Maharashtra: New plant species discovered in northern Western Ghats
The newly discovered species, under the genus Echinops (spiny thistle) and an erect branched flowering herb with stout stems, is endemic to western MaharashtraUpdated: Oct 25, 2020, 09:58 IST
Researchers from India and Italy have discovered a new plant species of the Sahyadri globe thistle, Echinops sahyadricus, from the Rajgad Fort area in Pune district, which is located in the Sahyadri hills in the northern Western Ghats of Maharashtra.
The newly discovered species, under the genus Echinops (spiny thistle) and an erect branched flowering herb with stout stems, is endemic to western Maharashtra and found only on a few open hilltops in the northern Western Ghats.
The discovery by the Mumbai-based botanist Sushant More from Sathaye College, Vile Parle, Mumbai, in collaboration with Fabio Conti from the University of Camerino, Italy, and Harshal Bhosale from the Bombay Natural History Society (BNHS), Mumbai, was published in the Nordic Journal of Botany last Friday.
The new species is distributed from Salher in Nashik District, which is located in the north and south of Kolhapur district, in the northern Western Ghats and grows mostly on open mountain slopes from 800 to 1400 metres (m) above sea level.
It grows during monsoon – between June and September -- and flowers bloom in November. The fruiting occurs in December.
“The importance of this discovery highlights the hidden treasures of the Western Ghats in Maharashtra and infrastructure projects such as road widening and construction activities along these forts could affect the population of the species,” said More.
Researchers said the new species was unique due to the size of its composite inflorescence because a large number of small flowers clustered together. “They measure up to 9 centimetres (cm) in diameter, which is relatively large compared to other Echinops species around the world,” said More. “There are about 130 species of Echinops in the world, out of which five species are found in the country and two in Maharashtra alone. This species is named after the Sahyadri hills,” he added.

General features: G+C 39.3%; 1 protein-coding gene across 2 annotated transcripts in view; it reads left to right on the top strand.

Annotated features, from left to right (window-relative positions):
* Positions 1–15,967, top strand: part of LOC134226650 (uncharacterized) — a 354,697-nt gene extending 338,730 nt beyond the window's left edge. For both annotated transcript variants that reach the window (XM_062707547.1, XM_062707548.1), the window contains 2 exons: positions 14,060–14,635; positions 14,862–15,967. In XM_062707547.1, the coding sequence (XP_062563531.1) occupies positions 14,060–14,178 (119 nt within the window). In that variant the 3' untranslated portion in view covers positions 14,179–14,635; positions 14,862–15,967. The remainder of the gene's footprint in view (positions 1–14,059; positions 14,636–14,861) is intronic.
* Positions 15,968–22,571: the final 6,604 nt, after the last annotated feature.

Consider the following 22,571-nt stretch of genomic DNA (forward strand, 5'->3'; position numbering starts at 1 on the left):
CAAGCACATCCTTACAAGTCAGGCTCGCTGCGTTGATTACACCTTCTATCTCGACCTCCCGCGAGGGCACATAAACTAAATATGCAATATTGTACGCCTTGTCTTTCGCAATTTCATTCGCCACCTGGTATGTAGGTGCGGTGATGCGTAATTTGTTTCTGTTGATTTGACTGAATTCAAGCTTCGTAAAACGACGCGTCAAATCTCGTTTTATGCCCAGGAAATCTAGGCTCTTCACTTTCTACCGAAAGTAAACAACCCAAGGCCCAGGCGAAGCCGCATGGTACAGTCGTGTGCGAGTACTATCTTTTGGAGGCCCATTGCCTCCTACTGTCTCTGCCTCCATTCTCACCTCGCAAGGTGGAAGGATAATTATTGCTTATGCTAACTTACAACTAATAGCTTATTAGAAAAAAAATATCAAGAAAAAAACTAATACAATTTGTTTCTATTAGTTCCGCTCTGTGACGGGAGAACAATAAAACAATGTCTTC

The new species is similar to other species found in the country such as Indian globe thistle (Echinops echinatus) and the great globe thistle (Echinops sphaerocephalus). “However, we can distinguish the new species based on its unique size, inflorescence, arrangement of phyllaries (spine-like bracts) around the floret (smaller flowers making up the main flower head) and type of leaves surface,” said More.
In India, Echinops are distributed across the Himalayas and neighbouring areas, while a species is endemic to Rajasthan. The new species is endemic to Maharashtra. However, the Usnakantaka (Echinops echinatus Roxb) is found across Indian sub-continent, Afghanistan, Pakistan and Myanmar in dry open scrublands.
In October, three new odonate species of Reedtail damselflies (Protosticta species) were discovered from across three states in the southern Western Ghats.
Last week, a tiny and colourful fish species inhabiting streams and water rich in oxygen, Schistura, a freshwater loach, was discovered from the Sahyadris.
“All these findings show that the Western Ghats have potential from both the floral and faunal point of view and need to be protected,” said Rajendra Shinde, botanist and principal of St Xavier’s College in Mumbai.
In early October, the National Green Tribunal (NGT) had directed the Union Ministry of Environment, Forest and Climate Change (MoEFCC) to declare the eco-sensitive zone (ESZ), spread across 4 lakh square (sq) kilometres (km) in Western Ghats, spanning across six states, by December.
The notification has been pending for the past six years.
Of the proposed 56,825 sq. km, all the six states have proposed that over 6,000 sq km be further reduced from the notification, an affidavit by the MoEFCC submitted before the NGT had stated.